By John Author
Webster says that a renegade is, “Someone or something that causes trouble and cannot be controlled.”
Another definition is, “An individual who rejects lawful or conventional behavior.” So, The Renegade Buddhist is as good a title as any for this column.
It’s taken me awhile to write this article. I approach writing the same way I approach music. Instead of doing extensive tweaking, I just toss the whole thing into the vault or the void and approach the theme from scratch.
I’ve even done this with books before: 25,000 words, select all, delete.
The last version of this column had to do with why I view things the way I do, why I’m so anti-authority and anti-bully. I wanted you to get to know me better, to know the life events that brought me here to you.
But, fuck all that. I’m not gonna bore you with a long, self-indulgent autobiography.
Suffice it to say: I was rejected, stomped on, beaten, laughed at, and felt foreign in my homeland. I was forged from struggle, from the need to survive and maintain some modicum of sanity in an insane world.
Eventually, my peers stopped trying to destroy me. Then the battle shifted to me vs. the institution—another type of bully. Then, finally, me vs. myself; the most tyrannical bully of all.
The struggle is over, yet the drums of war are never silent. I can’t sit silently when I see others engaged in the same struggle that I was. I will always stand with the victimized and marginalized: the unheard, unwanted and unknown.
That’s why I stress the DIY method—the ritualized torment tossed on me from the majority and institutionalized drones is the reason I advocate working outside of lineages.
Whatever group you join will try its damnedest to remake you in its image; to turn you into a puppet, a voice-box for its ancestors. It’ll suck you into a one-sided view, and you’ll be unable to see your own ignorance because you will have surrounded yourself with ignorant people (all because you lack the confidence to do it on your own, to think for yourself).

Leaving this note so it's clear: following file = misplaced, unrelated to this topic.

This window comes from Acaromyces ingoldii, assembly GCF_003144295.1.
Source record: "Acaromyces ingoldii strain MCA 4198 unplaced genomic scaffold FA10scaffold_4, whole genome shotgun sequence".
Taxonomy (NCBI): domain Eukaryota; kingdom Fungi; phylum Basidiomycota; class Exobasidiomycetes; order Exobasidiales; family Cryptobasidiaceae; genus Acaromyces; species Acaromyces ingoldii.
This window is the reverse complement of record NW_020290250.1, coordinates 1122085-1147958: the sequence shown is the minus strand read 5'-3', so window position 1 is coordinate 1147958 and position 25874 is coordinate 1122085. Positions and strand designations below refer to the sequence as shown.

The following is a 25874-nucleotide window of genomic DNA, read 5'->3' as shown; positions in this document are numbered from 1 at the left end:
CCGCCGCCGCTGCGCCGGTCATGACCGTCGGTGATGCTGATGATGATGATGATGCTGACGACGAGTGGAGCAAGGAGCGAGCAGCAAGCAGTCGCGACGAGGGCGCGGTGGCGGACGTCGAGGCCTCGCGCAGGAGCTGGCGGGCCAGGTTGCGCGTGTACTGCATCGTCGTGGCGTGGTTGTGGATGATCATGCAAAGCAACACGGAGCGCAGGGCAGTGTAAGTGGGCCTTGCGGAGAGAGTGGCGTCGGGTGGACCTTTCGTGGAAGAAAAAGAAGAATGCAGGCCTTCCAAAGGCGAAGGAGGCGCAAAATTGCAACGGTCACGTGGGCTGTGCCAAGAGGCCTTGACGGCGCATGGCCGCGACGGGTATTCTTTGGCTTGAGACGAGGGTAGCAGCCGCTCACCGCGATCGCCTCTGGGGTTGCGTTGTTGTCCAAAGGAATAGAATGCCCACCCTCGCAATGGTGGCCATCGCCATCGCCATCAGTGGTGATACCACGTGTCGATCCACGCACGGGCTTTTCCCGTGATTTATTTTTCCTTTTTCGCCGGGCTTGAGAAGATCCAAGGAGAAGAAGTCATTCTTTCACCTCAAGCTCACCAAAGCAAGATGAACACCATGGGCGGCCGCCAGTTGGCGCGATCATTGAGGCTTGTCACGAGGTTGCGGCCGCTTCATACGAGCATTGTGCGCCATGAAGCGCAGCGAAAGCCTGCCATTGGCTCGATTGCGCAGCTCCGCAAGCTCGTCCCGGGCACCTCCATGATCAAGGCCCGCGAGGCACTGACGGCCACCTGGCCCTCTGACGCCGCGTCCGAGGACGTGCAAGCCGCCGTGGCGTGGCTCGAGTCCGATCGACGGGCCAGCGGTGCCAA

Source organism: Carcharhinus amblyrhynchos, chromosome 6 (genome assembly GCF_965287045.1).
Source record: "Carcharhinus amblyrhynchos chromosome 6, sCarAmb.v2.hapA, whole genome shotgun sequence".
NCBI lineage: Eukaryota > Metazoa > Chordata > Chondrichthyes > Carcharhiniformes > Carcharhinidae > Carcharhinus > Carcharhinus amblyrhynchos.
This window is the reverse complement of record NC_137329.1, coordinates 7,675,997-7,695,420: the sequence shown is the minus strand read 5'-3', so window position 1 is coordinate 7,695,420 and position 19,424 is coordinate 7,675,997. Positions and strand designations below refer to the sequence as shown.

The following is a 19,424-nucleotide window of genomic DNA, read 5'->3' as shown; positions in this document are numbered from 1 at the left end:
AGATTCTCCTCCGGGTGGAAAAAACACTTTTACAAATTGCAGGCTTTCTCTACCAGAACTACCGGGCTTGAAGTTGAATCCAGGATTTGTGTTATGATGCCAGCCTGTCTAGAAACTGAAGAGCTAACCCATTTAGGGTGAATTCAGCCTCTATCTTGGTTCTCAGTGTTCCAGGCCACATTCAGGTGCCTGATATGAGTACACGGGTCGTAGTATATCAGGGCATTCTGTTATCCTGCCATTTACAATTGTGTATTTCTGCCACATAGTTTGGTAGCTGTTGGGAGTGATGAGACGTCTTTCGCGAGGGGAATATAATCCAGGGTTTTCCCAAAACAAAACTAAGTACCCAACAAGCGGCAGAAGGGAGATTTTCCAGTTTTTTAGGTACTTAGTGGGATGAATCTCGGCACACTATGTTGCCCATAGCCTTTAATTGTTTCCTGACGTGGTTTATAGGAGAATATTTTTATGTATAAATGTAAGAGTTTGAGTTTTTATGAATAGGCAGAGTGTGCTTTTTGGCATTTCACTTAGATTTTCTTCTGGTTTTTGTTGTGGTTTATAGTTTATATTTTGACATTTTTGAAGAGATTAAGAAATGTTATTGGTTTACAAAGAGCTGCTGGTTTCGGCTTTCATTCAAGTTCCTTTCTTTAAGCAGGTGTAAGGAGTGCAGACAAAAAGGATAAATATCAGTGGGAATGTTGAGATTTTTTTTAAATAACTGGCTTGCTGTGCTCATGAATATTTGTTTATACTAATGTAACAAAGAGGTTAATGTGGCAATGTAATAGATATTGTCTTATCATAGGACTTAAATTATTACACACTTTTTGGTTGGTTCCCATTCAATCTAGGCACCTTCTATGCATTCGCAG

Each heart keeps its own time; each mind is cloaked in mystery. No one knows me as I know myself, and the same goes for you. So no one else knows what’s best for us. No one can tell us who we are, only how we are—the forces and principles that give rise to all appearances.
I like to think that free will is at the heart of contemplative practices, that we’re all born with free will. Yet for some reason, maybe out of fear or forgetfulness, we freely choose to surrender that will to empty phenomena.
Clinging is the best example of giving something else power over our hearts and minds. To cling is to give up control to unreliable conditions. “All things are empty,” means that all things are unreliable. To crave is to misunderstand that satisfaction is a choice, that it comes from a perspective, it isn’t something gained.
I solemnly believe that Siddhartha’s path is indicative of all our paths in some way.
He relied on different teachers and teachings before finally going off on his own. He didn’t teach Buddhism (because there was no such thing as Buddhism back then), he taught people how to figure things out for themselves.
He created the Sangha as an alternative refuge for people who couldn’t do that in homeowner life.
He created a community of unified loners.
He chastised them when they placed the teacher above the teachings.
He didn’t even appoint a successor; the group did that.
Ever since them, it has been open to patriarchal rule and fostered dependence on teachers by making the teachings vague and formalized. That’s the same reason why legal documents are so heady—they want you to hire a lawyer (7777777. My cat Zoe just typed that part).
I throw up in my mouth a little when I hear people say, “It’s impossible without a teacher.” Maybe so, if the teachings are nonsense. An authentic teaching cuts right to the heart and needs no explanation. It transcends cultural, educational and religious backgrounds.
It’s as clear as the mind it points to.
Genuine enlightenment needs no verification. Did Buddha run around asking people if he was enlightened? Hell no. I’ve heard some people say, “Well, Buddha was exceptional.” That belief goes against everything Buddhism stands for.
Namely that, beneath it all, we’re all the same.
Editor: Dana Gornall
He has a B.S. in psychology and lives between two cornfields in rural Illinois. His errant knowledge base covers Buddhism, philosophy, psychology, astronomy, theology, music theory, and quoting lines from movies.
Feel free to check out his Facebook page, and his blog "Salty Dharma".
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